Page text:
Tuesday, September 04, 2007

Malibu Beach, Dorchester, MA

Malibu Beach is a bit of bay sandwiched between a stretch of six-lane Morrissey Boulevard and a fraction of eight-lane Interstate 93. It is a sandy stretch that surrounds a shallow body of water that has about twenty feet of extra beach at low tide. It isn’t the most romantic spot, but when love is in the air it is the perfect place to take a walk with a significant other and pitch woo.

Nothing about Malibu Beach resembles California except that there is air and water and sand and traffic. After dusk, the water sparkles with the refracted light of street lamps that line the highway and Morrissey Boulevard, headlights and taillights of passing cars stuck in traffic or zipping by, and the antique lamps that limn the walkway that circles three quarters of this inlet. The sidewalk that runs parallel to the beach is a linear park, part of the Boston Harborwalk’s Dorchester branch. Malibu Beach is part of the Savin Hill neighborhood’s many amenities, easily walked to from the T station on the Red Line or accessed by driving down Savin Hill Avenue, turning at Playstead Road and parking in the lot at McConnell Park.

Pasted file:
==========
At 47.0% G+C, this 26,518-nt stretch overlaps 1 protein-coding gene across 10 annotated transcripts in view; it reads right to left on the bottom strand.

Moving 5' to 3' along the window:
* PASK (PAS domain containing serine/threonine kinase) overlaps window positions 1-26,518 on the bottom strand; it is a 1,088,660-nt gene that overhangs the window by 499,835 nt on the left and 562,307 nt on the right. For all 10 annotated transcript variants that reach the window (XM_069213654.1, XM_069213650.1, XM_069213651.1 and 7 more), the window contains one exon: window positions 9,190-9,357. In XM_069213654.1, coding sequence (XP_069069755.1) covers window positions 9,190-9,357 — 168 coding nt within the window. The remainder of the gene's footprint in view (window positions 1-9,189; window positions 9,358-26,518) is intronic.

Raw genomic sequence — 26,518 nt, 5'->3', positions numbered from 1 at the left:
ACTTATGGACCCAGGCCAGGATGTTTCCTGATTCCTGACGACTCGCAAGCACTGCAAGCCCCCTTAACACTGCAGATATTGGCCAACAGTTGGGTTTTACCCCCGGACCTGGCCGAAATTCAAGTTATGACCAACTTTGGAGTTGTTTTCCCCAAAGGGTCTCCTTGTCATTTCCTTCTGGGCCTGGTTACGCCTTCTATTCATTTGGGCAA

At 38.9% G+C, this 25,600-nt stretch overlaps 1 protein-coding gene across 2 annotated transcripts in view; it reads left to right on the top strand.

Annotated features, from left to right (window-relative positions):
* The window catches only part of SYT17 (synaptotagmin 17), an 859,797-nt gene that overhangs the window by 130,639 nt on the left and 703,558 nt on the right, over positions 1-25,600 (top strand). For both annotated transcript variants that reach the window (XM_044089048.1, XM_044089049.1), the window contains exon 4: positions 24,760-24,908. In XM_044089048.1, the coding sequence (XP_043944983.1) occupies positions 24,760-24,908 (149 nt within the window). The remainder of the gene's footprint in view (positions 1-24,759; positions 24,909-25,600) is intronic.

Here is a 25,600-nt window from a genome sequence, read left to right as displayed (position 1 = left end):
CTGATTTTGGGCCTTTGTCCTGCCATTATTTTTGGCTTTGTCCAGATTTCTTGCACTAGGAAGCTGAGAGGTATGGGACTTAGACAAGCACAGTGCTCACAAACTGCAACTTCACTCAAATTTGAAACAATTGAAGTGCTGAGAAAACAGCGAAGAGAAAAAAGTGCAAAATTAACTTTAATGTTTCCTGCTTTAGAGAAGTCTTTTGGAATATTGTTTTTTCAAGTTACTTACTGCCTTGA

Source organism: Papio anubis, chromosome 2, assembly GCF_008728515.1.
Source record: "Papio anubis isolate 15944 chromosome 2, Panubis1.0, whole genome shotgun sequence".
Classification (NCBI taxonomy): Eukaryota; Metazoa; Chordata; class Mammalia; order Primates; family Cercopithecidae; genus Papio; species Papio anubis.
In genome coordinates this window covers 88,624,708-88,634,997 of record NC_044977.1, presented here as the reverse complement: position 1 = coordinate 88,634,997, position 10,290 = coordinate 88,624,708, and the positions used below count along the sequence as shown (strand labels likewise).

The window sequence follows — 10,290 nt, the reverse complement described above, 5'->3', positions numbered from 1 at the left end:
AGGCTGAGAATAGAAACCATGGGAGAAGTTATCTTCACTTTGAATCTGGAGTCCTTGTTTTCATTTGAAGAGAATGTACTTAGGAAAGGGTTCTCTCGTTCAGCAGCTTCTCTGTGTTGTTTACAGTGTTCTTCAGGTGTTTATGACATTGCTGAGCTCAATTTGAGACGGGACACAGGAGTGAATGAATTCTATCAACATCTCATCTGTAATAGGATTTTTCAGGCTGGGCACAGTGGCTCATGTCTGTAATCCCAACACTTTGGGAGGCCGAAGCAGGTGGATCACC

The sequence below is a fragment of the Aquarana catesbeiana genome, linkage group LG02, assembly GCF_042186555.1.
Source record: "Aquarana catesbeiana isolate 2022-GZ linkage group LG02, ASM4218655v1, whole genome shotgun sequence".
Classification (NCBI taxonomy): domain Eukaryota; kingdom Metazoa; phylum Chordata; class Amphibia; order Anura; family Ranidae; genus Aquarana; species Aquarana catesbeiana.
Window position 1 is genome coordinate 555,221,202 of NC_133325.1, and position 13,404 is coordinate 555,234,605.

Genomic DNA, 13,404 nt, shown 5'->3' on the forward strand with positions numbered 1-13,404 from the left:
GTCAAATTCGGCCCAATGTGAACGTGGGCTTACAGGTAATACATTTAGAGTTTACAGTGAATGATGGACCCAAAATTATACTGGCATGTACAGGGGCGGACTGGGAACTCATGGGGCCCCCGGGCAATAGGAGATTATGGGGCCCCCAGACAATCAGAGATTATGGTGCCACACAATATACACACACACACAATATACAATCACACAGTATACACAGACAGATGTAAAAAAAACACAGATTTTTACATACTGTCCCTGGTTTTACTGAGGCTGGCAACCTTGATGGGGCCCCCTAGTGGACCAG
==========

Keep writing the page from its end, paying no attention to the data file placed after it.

The elbow where Playstead Road bends into Denny Street is a good place to start a romantic amble when the sun goes down. Intramural leagues use McConnell Park for Little League and softball games late into the night. Some games don’t start until after 9:00PM on weeknights. The play is high-spirited, well-mannered and orderly. Catch follows fly which leads to a tag or a run and everyone cheers, “Well done,” no matter which team is ahead. Sportsmanship, above all, is the goal of these contests. The powerful halogen bulbs suspended high over the diamonds light the fields as brightly as day but with deeper, more dramatic, crisp shadows. You can lean against the waist-high chain link fence and watch the good-natured clash of competitors go on for nine innings or just for half of one. A small dose of good clean fun refreshes one’s faith in the human spirit.